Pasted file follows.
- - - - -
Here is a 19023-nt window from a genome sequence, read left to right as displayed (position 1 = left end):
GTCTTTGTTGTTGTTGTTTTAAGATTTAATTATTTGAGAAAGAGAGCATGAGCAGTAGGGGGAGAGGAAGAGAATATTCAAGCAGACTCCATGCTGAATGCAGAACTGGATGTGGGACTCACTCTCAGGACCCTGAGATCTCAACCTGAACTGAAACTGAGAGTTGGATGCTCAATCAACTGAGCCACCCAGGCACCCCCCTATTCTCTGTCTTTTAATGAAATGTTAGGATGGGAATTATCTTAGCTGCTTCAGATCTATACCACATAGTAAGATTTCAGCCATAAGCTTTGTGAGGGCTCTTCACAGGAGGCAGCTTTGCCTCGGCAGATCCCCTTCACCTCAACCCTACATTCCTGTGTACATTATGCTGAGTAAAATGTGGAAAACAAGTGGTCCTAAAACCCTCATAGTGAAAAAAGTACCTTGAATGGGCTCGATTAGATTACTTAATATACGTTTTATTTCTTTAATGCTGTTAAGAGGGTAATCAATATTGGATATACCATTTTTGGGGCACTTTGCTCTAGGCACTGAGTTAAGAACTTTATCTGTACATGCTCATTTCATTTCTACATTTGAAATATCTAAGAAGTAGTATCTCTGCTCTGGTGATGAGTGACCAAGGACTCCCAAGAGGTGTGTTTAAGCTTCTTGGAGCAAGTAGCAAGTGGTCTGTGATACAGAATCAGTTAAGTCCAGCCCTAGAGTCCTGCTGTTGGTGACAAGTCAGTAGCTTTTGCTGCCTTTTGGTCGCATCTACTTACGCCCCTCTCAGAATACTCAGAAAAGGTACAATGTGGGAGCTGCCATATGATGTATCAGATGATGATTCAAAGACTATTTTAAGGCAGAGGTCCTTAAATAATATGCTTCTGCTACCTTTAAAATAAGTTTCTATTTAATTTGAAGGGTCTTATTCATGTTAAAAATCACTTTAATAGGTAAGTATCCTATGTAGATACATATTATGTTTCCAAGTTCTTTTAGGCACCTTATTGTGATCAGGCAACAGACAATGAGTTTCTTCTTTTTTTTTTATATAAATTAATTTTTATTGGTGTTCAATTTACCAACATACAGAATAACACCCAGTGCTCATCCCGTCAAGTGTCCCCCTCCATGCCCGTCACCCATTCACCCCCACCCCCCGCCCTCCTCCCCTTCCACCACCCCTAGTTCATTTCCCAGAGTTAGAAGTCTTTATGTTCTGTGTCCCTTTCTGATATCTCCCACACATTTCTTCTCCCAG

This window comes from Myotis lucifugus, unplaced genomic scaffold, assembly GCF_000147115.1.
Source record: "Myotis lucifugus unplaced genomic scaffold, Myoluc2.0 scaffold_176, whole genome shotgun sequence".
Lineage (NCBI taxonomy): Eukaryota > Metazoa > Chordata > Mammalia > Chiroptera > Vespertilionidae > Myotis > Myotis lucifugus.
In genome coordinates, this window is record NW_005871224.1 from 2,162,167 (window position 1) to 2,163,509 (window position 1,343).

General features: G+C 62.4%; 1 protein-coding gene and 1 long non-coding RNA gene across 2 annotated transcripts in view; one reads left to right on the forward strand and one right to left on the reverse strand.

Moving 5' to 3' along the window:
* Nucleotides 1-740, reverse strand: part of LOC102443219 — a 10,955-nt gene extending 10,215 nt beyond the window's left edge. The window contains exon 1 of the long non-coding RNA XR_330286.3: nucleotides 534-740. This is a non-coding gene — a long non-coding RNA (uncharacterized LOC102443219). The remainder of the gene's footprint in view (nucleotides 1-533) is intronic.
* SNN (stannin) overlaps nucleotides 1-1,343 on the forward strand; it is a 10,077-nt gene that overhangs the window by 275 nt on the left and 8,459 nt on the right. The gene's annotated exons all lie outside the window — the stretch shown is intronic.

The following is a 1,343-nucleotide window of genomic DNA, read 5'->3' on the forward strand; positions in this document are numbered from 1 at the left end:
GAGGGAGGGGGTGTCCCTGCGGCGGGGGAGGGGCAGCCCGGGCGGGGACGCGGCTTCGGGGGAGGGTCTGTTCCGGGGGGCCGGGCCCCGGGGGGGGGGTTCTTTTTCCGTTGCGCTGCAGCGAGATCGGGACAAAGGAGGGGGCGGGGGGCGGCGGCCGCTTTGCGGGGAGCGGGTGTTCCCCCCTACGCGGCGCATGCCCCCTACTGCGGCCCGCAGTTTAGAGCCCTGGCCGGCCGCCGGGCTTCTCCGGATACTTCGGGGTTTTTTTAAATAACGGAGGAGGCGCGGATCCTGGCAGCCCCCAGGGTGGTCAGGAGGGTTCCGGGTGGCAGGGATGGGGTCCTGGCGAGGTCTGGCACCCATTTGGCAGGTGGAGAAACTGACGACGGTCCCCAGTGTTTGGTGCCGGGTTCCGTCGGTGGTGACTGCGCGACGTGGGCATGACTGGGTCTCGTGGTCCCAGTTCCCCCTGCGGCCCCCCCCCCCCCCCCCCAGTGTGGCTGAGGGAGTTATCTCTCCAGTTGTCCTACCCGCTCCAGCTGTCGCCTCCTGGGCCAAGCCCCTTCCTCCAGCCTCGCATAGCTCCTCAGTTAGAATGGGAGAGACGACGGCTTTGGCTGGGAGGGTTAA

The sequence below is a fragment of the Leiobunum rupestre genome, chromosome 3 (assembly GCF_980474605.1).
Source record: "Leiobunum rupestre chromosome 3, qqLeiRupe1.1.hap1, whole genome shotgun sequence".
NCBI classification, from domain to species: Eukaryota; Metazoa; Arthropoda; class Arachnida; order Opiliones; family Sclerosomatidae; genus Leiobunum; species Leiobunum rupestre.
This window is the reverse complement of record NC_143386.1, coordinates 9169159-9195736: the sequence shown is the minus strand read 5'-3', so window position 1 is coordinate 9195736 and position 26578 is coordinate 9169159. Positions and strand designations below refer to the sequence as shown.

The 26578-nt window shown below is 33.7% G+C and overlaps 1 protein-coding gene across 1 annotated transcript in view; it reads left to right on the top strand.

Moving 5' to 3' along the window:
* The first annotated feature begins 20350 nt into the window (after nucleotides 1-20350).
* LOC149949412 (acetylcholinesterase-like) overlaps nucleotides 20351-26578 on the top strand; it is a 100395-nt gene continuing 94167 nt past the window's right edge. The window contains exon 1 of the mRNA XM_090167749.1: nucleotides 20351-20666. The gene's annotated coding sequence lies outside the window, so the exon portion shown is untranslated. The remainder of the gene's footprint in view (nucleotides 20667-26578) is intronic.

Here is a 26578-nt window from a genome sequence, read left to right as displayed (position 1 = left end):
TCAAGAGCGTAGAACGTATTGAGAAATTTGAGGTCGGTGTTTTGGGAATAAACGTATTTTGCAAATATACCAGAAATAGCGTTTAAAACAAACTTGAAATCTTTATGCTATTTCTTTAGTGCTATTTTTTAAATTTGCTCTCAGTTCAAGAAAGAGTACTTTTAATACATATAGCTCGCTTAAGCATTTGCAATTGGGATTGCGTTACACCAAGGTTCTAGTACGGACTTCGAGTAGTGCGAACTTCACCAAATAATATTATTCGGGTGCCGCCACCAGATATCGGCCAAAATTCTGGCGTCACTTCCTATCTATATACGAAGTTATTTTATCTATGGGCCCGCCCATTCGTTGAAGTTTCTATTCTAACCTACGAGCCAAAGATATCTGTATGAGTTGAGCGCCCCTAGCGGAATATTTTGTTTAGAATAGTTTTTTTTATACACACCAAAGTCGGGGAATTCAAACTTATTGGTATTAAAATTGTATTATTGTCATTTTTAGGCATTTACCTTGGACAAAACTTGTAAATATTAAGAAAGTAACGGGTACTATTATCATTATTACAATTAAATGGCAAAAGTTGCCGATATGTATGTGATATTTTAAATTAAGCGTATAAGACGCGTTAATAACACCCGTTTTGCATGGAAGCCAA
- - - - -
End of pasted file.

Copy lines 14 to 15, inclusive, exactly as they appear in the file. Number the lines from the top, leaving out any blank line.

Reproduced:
Source record: "Leiobunum rupestre chromosome 3, qqLeiRupe1.1.hap1, whole genome shotgun sequence".
NCBI classification, from domain to species: Eukaryota; Metazoa; Arthropoda; class Arachnida; order Opiliones; family Sclerosomatidae; genus Leiobunum; species Leiobunum rupestre.